A lovely, evergreen, large shrub or small to medium sized tree, Pittosporum viridiflorum, the Cheesewood will enhance most gardens.

An evergreen, large shrub or small to medium tree with a dense crown. Pittosporum viridiflorum is a versatile garden subject, from screening to shade tree or container subject. It is cold and drought hardy. Like many indigenous plants, it will attract wildlife to your garden.  

Family:                       PITTOSPORACEAE        (Pittosporum family).


Name Derivation:

  • Pittosporum  – from Greek ‘pitta’ pitch or resin and ‘spora’ seed, referring to the seeds that is embedded in a sticky, resinous pulp.
  • viridiflorum – Latin meaning green flowers..

Common Names:          Cheesewood (Eng), kasuur, bosboekenhout (Afr), kgalagangwe (Nso), phukhu (Sso), umvusamvu (Swa), mpatakhamelo (Tso), mulondwane (Ven), umkhwenkwe (Xho) and umfusamvu (Zul).

FSA Number:                   139                  Zim Number:                  143


  • An evergreen large shrub or small to medium tree with a dense crown.

Size:                                   3 – 8 m (–12 m) by 3 – 5 m.


  • Small, sweetly fragrant, creamy-yellow to yellow-green flowers in terminal clusters.

Colour:                                Creamy-yellow to yellow-green.

Flowering Months:          Aug – Dec.


  • Flowers are sweetly scented.
  • Crushed leaves smell of resin.
  • Bark smells of carrot or liquorice.


  • Evergreen.
  • Simple leaves, mostly obovate to broadly oblanceolate, spiraled at ends of branchlets.
  • The leaves are prone to attack by psyllids, and are often deformed.
  • Leaves are shiny dark (blue) green above, paler below with translucent veins below.
The small, creamy-white flowers of Pittosporum viridiflorum are sweetly fragrant and borne in dense terminal clusters.
The simple, shiny, dark green or blue-green leaves of Pittosporum viridiflorum are clustered in spirals at the ends of branches.
Pittosporum viridiflorum fruit are rounded, yellow to brown capsules and very showy when in full fruit.
Thorns:                          No thorns.


  • Fruit are yellow-brown round capsules, 5 – 10 mm.
  • Fruit split open to reveal 4 seeds covered in a sticky, bright orange-red flesh.


  • Bark grey and smooth, lenticels on young stems.
  • Horizontal ‘pits’ and rougher on mature stems
  • Bark smells of carrot or liquorice and tastes bitter.
In the Garden:

  • With its dense crown, attractive foliage and fruit, Pittosporum viridiflorum makes a good garden shrub or tree.
  • In large gardens or open spaces it can be planted as an informal hedge or used as a screen.
  • They can be pruned up to form an attractive small shade or feature tree.
  • A good plant for a wildlife friendly garden, attracting birds to the fruit.
  • Makes a very good container plant in a sunny or semi-shaded position on a patio or courtyard.
  • May be planted close to paving, walls or even pools and ponds.
  • Can be used in fairly narrow spaces and pruned to stay within the allotted space.
  • Water-wise.
  • Medium fast grower, between 40 and 70 cm in a year.
Pittosporum viridiflorum is an attractive and shapely tree.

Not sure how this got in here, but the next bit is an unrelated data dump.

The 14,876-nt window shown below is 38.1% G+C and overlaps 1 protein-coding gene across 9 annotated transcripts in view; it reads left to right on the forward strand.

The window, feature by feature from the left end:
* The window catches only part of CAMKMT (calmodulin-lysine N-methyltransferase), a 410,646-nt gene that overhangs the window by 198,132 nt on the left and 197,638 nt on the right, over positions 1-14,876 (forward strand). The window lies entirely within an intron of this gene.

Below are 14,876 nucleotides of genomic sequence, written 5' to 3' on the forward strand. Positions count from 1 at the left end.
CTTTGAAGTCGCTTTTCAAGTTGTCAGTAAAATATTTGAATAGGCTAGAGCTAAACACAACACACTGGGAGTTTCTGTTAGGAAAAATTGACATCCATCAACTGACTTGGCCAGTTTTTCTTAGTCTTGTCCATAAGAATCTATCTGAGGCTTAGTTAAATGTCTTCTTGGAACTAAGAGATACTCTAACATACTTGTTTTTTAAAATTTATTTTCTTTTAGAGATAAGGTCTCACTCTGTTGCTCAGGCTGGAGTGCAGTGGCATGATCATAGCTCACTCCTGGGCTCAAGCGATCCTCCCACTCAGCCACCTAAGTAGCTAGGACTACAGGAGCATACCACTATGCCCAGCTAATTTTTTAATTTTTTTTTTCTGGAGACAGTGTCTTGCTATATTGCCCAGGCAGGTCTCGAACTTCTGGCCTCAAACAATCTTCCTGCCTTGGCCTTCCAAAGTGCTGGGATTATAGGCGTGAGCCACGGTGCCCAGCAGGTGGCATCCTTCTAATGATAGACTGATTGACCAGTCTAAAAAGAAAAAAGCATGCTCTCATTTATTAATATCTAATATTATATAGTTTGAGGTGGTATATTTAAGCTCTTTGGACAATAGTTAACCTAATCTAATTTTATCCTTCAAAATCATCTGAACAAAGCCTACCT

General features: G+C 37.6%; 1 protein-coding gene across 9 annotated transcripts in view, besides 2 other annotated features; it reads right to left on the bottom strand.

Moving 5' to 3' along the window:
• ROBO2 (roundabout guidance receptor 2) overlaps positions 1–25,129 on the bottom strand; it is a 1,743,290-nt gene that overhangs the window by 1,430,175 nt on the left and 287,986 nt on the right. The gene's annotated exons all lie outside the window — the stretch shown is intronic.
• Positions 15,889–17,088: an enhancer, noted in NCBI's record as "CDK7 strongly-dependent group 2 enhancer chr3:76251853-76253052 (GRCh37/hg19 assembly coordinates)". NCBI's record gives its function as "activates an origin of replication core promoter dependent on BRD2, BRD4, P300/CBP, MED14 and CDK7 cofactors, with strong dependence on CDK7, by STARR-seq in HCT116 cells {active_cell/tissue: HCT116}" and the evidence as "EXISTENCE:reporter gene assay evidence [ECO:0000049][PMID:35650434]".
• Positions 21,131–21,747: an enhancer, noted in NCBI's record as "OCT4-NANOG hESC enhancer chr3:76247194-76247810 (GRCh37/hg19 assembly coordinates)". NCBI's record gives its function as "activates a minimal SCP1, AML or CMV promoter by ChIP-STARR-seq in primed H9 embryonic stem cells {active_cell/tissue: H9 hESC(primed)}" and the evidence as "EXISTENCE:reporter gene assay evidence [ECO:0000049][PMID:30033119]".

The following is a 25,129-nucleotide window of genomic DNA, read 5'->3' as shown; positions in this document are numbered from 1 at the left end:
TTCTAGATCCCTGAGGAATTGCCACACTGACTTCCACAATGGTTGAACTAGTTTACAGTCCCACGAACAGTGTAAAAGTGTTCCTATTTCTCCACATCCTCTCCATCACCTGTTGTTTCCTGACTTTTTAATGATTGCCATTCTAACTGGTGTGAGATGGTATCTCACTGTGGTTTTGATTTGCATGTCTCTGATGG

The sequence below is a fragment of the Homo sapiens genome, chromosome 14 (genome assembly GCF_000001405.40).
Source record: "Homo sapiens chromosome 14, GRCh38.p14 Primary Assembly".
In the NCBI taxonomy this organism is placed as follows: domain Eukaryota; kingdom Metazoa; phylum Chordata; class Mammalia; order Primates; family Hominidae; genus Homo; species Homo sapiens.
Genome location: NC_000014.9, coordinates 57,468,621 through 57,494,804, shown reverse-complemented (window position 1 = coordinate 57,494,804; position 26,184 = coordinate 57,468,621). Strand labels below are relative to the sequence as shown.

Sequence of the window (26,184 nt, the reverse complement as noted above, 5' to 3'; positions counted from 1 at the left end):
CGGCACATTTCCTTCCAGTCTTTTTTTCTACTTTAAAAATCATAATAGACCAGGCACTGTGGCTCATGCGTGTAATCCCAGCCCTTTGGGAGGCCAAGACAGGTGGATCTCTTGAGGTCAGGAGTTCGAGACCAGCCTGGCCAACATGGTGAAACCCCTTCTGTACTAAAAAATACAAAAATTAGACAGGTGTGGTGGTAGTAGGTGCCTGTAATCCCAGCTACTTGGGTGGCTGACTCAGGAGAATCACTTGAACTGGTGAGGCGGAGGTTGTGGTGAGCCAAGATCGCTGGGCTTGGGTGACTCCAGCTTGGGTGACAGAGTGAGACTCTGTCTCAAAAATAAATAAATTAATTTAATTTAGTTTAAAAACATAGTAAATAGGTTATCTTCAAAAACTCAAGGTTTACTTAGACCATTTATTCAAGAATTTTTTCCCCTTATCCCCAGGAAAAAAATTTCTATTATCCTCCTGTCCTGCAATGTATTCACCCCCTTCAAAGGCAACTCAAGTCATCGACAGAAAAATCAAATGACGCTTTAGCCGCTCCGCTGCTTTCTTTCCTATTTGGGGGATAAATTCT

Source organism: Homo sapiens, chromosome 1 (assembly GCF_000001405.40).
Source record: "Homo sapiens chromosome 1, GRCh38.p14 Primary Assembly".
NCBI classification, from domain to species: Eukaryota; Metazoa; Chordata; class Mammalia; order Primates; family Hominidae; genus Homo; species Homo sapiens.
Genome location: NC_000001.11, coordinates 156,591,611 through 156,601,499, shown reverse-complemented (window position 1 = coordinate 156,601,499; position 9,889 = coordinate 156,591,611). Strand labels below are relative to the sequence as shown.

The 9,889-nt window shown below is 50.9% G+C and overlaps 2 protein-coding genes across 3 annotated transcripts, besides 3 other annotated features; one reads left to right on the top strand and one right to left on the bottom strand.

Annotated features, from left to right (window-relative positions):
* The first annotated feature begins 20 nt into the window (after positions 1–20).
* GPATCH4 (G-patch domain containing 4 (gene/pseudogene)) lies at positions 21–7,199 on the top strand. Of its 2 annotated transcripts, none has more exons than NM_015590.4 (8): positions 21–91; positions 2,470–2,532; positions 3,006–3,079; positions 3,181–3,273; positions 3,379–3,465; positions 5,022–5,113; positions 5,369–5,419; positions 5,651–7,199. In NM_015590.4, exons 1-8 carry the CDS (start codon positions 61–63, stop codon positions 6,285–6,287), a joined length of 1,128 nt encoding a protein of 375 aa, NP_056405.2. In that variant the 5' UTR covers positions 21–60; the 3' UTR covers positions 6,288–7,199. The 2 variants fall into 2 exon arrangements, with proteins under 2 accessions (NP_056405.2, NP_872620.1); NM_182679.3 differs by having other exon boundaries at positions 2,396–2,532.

The seeds of Pittosporum viridiflorum are covered with a very sticky red flesh.
Soil Needs:                         A well drained soil.


  • A low maintenance plant.
  • Feed with organic fertilizer and mulch with compost.
  • Protect young plants against cold.
  • Leaves are prone to attack by psyllids, causing bumps on the leaves. Although unsightly, these do not hurt the tree. You can spray regularly with a mild organic insecticide like Vegol or Neudosan.
Red-eyed Doves and African Olive-pigeons relish the seeds of Pittosporum viridiflorum.
Cold Hardiness:    Cold hardy, but a little frost sensitive when young.

Water Requirements:

  • Drought hardy, but thrives on regular summer water.
  • Water-wise.

Light Requirements:       Full sun or partial shade.

Roots:             The roots are not aggressive.


  • Insectivorous birds are attracted to the insects that come to the flowers and leaves.
  • The seeds are sought after by many birds, including African Olive Pigeons, doves, barbets and starlings.
  • Francolins and guineafowls eat fruit that has fallen to the ground.
Insects and Butterflies:

  • Bees, adult butterflies and moths feed from the flowers.


  • Plant parts are used in various ways to treat fevers, chest and digestive problems, malaria and dizziness.
  • Used to treat red water and black gall-sickness.

Poisonous:                       Not poisonous.

Notes of interest:

Pittosporum viridiflorum growing in habitat on a rocky ridge near Heidelburg, southern Gauteng.
  • Trees are browsed by game and stock.
  • The white wood has little value.
  • The powder of dried bark or root is added to beer and considered an aphrodisiac (please be careful)!

Natural Distribution:

  • Found in the WC, EC, eastern FS, Les, KZN, NWP, G, Swa, M, L, and parts of Zim.
  • To the north it is found up to tropical Africa as well as in the Yemen.

Natural Habitat:

  • Grasslands, forest, thickets, savanna-woodland and savanna-bushveld.
  • Grows on wooded rocky slopes and ridges, in woodlands, riverine bush and forest.

© Malcolm Dee Hepplewhite & Witkoppen Wildflower Nursery, (Text and Photographs) 2012 & 2018.